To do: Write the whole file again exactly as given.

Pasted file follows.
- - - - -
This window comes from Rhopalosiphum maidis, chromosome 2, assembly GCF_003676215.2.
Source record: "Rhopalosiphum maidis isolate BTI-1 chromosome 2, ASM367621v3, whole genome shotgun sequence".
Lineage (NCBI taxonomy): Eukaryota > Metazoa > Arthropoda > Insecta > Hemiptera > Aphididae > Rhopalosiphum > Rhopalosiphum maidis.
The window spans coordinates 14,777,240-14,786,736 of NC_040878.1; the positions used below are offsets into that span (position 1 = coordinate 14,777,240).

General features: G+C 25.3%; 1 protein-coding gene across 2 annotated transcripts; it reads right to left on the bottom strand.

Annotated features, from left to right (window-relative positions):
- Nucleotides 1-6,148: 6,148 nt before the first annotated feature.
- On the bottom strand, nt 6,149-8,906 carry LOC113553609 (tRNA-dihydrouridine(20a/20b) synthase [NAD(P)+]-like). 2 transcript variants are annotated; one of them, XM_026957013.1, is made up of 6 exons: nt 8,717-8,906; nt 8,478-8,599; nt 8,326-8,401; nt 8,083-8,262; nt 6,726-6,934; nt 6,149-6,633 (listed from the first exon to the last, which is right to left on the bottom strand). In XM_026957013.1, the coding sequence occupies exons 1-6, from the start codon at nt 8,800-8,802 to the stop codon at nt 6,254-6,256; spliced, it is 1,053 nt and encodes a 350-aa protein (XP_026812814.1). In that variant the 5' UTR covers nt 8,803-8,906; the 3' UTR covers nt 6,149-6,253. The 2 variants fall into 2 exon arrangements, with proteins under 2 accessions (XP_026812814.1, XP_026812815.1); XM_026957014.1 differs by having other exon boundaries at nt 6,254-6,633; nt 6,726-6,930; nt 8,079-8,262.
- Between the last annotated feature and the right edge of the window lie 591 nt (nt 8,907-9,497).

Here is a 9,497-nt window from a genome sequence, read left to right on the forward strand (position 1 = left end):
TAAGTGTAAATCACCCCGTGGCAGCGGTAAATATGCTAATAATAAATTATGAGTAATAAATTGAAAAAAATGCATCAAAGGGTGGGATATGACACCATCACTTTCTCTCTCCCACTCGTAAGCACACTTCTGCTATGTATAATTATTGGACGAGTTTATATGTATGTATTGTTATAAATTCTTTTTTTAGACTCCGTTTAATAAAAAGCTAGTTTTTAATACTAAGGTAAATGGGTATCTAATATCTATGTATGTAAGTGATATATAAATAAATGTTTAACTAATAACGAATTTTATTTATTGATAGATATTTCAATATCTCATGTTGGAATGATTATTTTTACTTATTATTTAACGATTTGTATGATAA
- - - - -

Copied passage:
This window comes from Rhopalosiphum maidis, chromosome 2, assembly GCF_003676215.2.
Source record: "Rhopalosiphum maidis isolate BTI-1 chromosome 2, ASM367621v3, whole genome shotgun sequence".
Lineage (NCBI taxonomy): Eukaryota > Metazoa > Arthropoda > Insecta > Hemiptera > Aphididae > Rhopalosiphum > Rhopalosiphum maidis.
The window spans coordinates 14,777,240-14,786,736 of NC_040878.1; the positions used below are offsets into that span (position 1 = coordinate 14,777,240).

General features: G+C 25.3%; 1 protein-coding gene across 2 annotated transcripts; it reads right to left on the bottom strand.

Annotated features, from left to right (window-relative positions):
- Nucleotides 1-6,148: 6,148 nt before the first annotated feature.
- On the bottom strand, nt 6,149-8,906 carry LOC113553609 (tRNA-dihydrouridine(20a/20b) synthase [NAD(P)+]-like). 2 transcript variants are annotated; one of them, XM_026957013.1, is made up of 6 exons: nt 8,717-8,906; nt 8,478-8,599; nt 8,326-8,401; nt 8,083-8,262; nt 6,726-6,934; nt 6,149-6,633 (listed from the first exon to the last, which is right to left on the bottom strand). In XM_026957013.1, the coding sequence occupies exons 1-6, from the start codon at nt 8,800-8,802 to the stop codon at nt 6,254-6,256; spliced, it is 1,053 nt and encodes a 350-aa protein (XP_026812814.1). In that variant the 5' UTR covers nt 8,803-8,906; the 3' UTR covers nt 6,149-6,253. The 2 variants fall into 2 exon arrangements, with proteins under 2 accessions (XP_026812814.1, XP_026812815.1); XM_026957014.1 differs by having other exon boundaries at nt 6,254-6,633; nt 6,726-6,930; nt 8,079-8,262.
- Between the last annotated feature and the right edge of the window lie 591 nt (nt 8,907-9,497).

Here is a 9,497-nt window from a genome sequence, read left to right on the forward strand (position 1 = left end):
TAAGTGTAAATCACCCCGTGGCAGCGGTAAATATGCTAATAATAAATTATGAGTAATAAATTGAAAAAAATGCATCAAAGGGTGGGATATGACACCATCACTTTCTCTCTCCCACTCGTAAGCACACTTCTGCTATGTATAATTATTGGACGAGTTTATATGTATGTATTGTTATAAATTCTTTTTTTAGACTCCGTTTAATAAAAAGCTAGTTTTTAATACTAAGGTAAATGGGTATCTAATATCTATGTATGTAAGTGATATATAAATAAATGTTTAACTAATAACGAATTTTATTTATTGATAGATATTTCAATATCTCATGTTGGAATGATTATTTTTACTTATTATTTAACGATTTGTATGATAA